The trio get a tip on a new property to focus on and it’s not a typical one. The new mark is a military vet who resides in a poor neighborhood where the homes around him are abandoned. Yet they believe there’s a lot of green there as he received a big settlement after his daughter was killed in an auto accident. It’s a large enough potential payout to send them California dreamin’, so off they go.
What they discover is this robbery victim is unlike any other. First, he’s blind. He’s also got a vicious dog and a casa with all kinds of surprises in store. This sets up a scenario where the criminals become the hunted in The Blind Man’s twisted playhouse.
The occupant is played with supreme creepiness by Stephen Lang. A character actor who’s impressed in all kinds of roles, it’s a kick to see him let loose here. As a side note, he was also the best thing in the long forgotten Michael J. Fox/James Woods buddy cop comedy TheHardWay 25 years ago in which he also played one disturbed dude. The rest of the cast looks appropriately mortified during their during their terrible, horrible, no good, very bad burglary. For that reference, look up Minnette’s filmography. I had to in order to remind myself what I’d seen him in before.
There’s some twists that come later and the main one is a demented doozy. With its grindhouse title and lower end budget to match, Don’tBreathe should please slasher enthusiasts with its welcome uncomplicated story. When we are introduced to one character unexpectedly, the levels of plausibility are stretched greatly if you seriously ponder it. However, we don’t go into pics like this holding our breath for that nor should we care. This delivers enough of the goods that we honestly don’t.
****BLOGGER’S UPDATE #2 (08/25/16): Finally relenting with Don’t Breathe to give it the #1 spot at $12.4 million. That’s not as high as most prognosticators, but it basically assures it the top spot. The change is reflected below.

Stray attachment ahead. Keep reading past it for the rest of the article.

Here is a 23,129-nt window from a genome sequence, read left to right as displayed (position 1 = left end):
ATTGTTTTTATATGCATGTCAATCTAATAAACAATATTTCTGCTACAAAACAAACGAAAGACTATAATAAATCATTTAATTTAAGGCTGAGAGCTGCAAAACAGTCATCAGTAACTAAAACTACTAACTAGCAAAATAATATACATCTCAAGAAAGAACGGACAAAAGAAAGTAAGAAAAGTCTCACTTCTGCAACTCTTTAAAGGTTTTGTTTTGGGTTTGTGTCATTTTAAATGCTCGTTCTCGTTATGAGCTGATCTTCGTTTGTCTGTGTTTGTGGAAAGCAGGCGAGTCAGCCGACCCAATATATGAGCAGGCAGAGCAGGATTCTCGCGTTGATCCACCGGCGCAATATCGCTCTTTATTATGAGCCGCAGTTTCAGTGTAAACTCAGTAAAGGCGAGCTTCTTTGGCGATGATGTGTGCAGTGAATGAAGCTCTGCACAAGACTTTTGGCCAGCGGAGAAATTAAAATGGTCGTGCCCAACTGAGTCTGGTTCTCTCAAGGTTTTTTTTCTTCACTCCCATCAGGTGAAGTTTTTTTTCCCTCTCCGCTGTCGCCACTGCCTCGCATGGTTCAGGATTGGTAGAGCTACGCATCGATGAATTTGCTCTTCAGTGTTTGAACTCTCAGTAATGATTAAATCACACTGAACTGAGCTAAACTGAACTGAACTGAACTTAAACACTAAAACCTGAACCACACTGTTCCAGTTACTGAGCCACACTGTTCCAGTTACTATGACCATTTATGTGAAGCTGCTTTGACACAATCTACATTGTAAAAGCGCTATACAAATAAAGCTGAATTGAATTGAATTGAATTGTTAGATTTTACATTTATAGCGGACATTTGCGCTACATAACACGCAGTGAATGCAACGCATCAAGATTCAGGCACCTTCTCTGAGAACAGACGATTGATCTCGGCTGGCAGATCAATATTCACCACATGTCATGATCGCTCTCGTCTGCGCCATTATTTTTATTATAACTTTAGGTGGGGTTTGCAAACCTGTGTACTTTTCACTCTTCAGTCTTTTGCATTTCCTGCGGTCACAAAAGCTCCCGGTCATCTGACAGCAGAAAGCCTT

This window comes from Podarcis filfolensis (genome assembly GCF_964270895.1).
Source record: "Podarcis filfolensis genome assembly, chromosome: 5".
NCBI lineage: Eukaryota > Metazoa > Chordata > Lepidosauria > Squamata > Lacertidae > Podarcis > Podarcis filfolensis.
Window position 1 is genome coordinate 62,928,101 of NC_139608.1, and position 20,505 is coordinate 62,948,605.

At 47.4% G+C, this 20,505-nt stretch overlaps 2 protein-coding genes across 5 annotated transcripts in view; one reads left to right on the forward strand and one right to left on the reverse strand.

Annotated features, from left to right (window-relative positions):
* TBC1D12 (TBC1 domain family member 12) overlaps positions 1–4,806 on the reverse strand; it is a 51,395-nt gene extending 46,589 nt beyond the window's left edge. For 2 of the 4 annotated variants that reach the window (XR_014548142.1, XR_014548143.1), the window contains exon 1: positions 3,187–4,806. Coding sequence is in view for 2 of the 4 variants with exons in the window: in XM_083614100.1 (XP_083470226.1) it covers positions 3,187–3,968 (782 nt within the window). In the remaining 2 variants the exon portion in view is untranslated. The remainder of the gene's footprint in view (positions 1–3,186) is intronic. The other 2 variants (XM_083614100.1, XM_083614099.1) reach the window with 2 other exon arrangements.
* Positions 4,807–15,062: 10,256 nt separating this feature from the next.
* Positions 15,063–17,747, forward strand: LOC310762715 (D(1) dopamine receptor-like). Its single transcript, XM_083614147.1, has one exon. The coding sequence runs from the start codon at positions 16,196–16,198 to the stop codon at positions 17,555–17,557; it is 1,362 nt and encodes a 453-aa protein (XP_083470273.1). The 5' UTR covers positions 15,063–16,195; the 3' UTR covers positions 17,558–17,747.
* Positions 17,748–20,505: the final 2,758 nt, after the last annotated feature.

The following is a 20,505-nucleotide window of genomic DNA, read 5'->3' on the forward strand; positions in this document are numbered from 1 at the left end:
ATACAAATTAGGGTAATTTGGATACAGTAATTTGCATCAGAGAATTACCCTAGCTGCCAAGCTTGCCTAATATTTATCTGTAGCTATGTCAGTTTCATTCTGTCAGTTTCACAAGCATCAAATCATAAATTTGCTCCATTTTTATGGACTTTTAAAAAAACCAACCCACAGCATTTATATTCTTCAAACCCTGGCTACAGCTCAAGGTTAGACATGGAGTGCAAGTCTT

Next weekend, the makers of the Evil Dead reboot are back with Don’t Breathe, a horror pic that is garnering early positive reviews. Fede Alvarez directs with Sam Raimi producing in this tale of some teenagers robbing a blind man’s home. That man (played by veteran character actor Stephen Lang) turns out to be quite a force to be reckoned with. Jane Levy and Dylan Minnette costar.
The film premiered at the South by Southwest Film Festival this past spring to good notices. It currently stands at 83% on Rotten Tomatoes. It’s been a solid summer for horror – as The Conjuring 2 and Lights Out both performed well (especially the latter considering its tiny budget). Lights benefited from a simple concept and critical acclaim, yet I’m not sure that will be repeated here. The late August release date has not been kind to the genre over the past few years. Last summer’s Sinister 2 managed just $10.5 million and that was a sequel to a well-regarded predecessor. The best comparison might be 2013’s You’re Next, another well-reviewed title that only grossed $7 million for its start. I’ll say this manages to top that, but not by too much.
I’ll predict Don’t Breathe tops that meager figure, but not by much at all.
Don’t Breathe opening weekend prediction: $12.4 million
For my Mechanic: Resurrection prediction, click here: